Politics, Business & Culture in the Americas

Brazil: Moving Up and Moving Out

Reading Time: 3 minutes

Mayara Azevedo and Luis Miller dos Santos. Photo:Jimmy Chalk

Reading Time: 3 minutes

On a breezy Saturday morning in the Rio de Janeiro neighborhood of Gardênia Azul, the women in the dos Santos family rise early for a long day of baking cakes. They have a good reason to be industrious: the wedding of Luis Miller dos Santos, 24, and his fiancé, Mayara Azevedo, 23, is barely two months away.

Luis’ mother’s 10-year-old family cake-baking business brings in hundreds of extra reais a week for her family. A four-tiered wedding cake can go for as much as 450 reais ($222), and a birthday cake goes for about 80 reais ($39). She sprinkles the dry cakes with Guaraná soda, a “secret ingredient” that makes them neighborhood favorites and a source of family pride.

Thanks to his mother’s entrepreneurship, Luis will be assured a better future as he and Mayara start their married lives together. Luis’ mother left her home in the state of Minas Gerais during Brazil’s “great migration,” which brought thousands of Brazilians seeking opportunity to the economic hubs of Rio de Janeiro and São Paulo. Her husband arrived from Bahia. Both came from large families of 10 siblings.

“My parents were both workers. With difficulty, they were able to have all the things they need in a home, like food. But there wasn’t enough to spend on leisure or to plan to buy a home or cars,” says Luis. “They worked with their hands.”

Luis’ parents raised him and a younger sister in Gardênia Azul, which is located in Rio de Janeiro’s Zona Oeste, or western zone, over an hour from the city’s major tourist attractions. Luis does not refer to his community—where homes are legally constructed and residents pay taxes—as a favela. Still, like many favelas, the neighborhood continues to be threatened by mafia-type milicias who extort fees in exchange for “protection” and “tax” residents for basic services, like gas tank deliveries. Nonetheless, the dos Santos family has worked hard to make a home for themselves in Gardênia Azul, and Luis plans to stay.

Unlike their migrant parents, Luis and Mayara are part of Brazil’s Internet generation. The couple met in their church youth group, but their romance blossomed when they started chatting by instant messenger after Mayara returned to her home state of Espírito Santo. Luis, who learned English as a child and is an avid fan of foreign TV, earned a scholarship to study at a prestigious private university. After a year as a translator in a business specializing in international legal documents, he was promoted to proofreader, bringing in 2,100 reais ($1,040) a month.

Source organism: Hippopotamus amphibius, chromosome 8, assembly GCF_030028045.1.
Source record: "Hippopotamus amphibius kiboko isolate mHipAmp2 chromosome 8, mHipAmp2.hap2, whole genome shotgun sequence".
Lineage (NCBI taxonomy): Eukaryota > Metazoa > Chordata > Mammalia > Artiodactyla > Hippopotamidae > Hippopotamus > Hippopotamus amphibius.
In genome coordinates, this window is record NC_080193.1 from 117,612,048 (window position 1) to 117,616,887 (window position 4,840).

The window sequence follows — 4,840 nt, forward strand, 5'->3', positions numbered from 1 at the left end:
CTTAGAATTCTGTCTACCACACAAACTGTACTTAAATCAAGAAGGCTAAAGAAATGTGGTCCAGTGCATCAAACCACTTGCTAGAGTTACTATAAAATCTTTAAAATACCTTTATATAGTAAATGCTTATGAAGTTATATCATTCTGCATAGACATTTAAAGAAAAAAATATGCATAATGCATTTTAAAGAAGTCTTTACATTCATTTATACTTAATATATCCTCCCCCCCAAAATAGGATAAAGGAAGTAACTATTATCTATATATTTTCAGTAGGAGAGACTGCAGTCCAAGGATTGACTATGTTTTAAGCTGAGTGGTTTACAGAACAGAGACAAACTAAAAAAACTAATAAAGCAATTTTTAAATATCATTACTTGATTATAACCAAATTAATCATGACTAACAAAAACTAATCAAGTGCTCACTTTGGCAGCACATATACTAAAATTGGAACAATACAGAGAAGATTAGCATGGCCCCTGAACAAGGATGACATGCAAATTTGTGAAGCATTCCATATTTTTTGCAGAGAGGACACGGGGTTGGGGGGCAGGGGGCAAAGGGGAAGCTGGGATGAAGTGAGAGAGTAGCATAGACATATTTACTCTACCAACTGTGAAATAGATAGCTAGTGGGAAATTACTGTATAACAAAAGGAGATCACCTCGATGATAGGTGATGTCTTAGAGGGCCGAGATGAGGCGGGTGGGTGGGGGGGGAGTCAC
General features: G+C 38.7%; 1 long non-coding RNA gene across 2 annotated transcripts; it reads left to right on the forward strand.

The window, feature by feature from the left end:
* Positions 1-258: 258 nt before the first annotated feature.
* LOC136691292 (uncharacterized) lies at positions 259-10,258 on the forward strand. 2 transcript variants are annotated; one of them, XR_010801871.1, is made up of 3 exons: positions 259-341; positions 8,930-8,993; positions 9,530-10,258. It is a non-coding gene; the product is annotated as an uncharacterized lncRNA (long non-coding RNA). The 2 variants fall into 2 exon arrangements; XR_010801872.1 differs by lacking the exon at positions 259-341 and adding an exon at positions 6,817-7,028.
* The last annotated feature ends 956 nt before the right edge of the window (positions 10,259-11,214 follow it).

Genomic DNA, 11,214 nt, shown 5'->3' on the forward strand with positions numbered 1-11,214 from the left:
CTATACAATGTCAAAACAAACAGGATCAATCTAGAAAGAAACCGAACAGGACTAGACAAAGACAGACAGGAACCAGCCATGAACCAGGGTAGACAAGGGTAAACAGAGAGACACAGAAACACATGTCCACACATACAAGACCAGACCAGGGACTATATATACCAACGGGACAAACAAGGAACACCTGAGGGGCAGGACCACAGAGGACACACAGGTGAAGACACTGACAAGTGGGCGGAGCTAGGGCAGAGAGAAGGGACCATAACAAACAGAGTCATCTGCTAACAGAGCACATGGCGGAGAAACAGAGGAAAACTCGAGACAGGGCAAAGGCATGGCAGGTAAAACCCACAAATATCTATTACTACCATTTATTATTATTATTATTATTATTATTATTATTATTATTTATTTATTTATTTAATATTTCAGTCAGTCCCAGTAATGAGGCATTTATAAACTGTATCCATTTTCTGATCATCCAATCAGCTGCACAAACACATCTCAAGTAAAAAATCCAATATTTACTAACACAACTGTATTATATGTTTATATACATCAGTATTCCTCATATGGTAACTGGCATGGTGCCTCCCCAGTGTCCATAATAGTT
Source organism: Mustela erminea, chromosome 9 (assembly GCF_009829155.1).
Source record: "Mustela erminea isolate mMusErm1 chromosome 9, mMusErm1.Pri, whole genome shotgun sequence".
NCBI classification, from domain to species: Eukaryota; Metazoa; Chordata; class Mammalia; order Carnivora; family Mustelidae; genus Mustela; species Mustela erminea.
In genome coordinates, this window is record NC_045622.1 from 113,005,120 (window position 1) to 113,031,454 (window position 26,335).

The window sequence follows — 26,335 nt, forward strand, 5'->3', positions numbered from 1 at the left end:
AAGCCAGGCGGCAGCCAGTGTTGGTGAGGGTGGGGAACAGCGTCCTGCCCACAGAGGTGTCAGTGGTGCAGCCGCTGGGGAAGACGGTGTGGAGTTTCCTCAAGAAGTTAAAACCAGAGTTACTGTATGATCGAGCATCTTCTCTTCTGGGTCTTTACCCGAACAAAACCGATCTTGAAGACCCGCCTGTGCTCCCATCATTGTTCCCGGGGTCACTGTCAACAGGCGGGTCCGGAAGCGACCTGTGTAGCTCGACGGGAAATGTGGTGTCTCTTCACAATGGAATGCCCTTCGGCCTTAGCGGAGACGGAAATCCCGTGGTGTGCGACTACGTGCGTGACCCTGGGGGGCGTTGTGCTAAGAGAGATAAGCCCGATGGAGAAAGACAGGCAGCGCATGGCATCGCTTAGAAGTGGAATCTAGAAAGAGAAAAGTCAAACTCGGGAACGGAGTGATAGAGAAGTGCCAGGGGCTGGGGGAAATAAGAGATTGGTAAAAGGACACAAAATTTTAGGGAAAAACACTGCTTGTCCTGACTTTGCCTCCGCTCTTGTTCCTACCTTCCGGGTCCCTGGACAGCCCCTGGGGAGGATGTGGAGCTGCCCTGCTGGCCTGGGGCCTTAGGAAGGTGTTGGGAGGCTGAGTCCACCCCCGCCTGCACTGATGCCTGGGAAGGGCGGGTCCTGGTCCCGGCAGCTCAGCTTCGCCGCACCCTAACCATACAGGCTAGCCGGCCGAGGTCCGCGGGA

Before moving to Rio to prepare for her wedding, Mayara left her job as an assistant manager in a furniture store, where she earned 1,500 reais ($742) a month. She now works as a secretary for a physical therapist who specializes in treating martial arts athletes and earns about 1,000 reais ($495) a month.

While the couple’s salaries locate them well above Brazil’s minimum wage of 622 reais ($306) a month, Luis and Mayara will still struggle to keep pace with the rising cost of living in Brazil once they are married and on their own. The couple’s goal in their first year of marriage will simply be to get their feet solidly planted, Luis says—and that will mean balancing both living costs and future career plans.

A two-bedroom apartment in or near Gardênia Azul will cost them around $1,100 reais a month (about $545, and nearly double Brazil’s monthly minimum wage). In addition, Luis needs to take a pricey driver’s education course before he can get his license and a car. Mayara is already thinking of how she can save enough to pay for college entrance exam preperation courses so she can study management within the next five years.

There is one expense the couple won’t have to worry about. Like many Brazilians of their generation, Luis and Mayara say that they are uninterested in having children. Brazil’s latest census shows that the country’s fertility rate has fallen from 5.8 children per woman in 1970 to 2.1. It’s one of the steepest declines in fertility globally.

Instead, Luis and Mayara dream of traveling—something they have yet to do outside Brazil. For their honeymoon, Mayara wants to go to Gramado, in Brazil’s southernmost state of Rio Grande do Sul. “It’s a place that, let’s say, is more European. It’s colder and has tourist attractions,” she says.

Luis and Mayara are paying $880 reais ($345) for 100 elegant black-and-white invitations with custom inserts, the majority of which they’ll deliver on foot around Gardênia Azul—far less than the 16,000 reais ($7,883) spent for a modest but higher-end wedding. The cost of the reception and dinner will be split between Mayara, her mother, and Luis’ mother, while Luis is responsible for the clothing. The wedding ceremony itself, which will be held in Luis and Mayara’s community church in Gardênia Azul, is free.

“My parents did not have the financial support of their parents,” says Luis when asked if the bride’s or groom’s family traditionally pays for the wedding. “Here, we do whatever works.”

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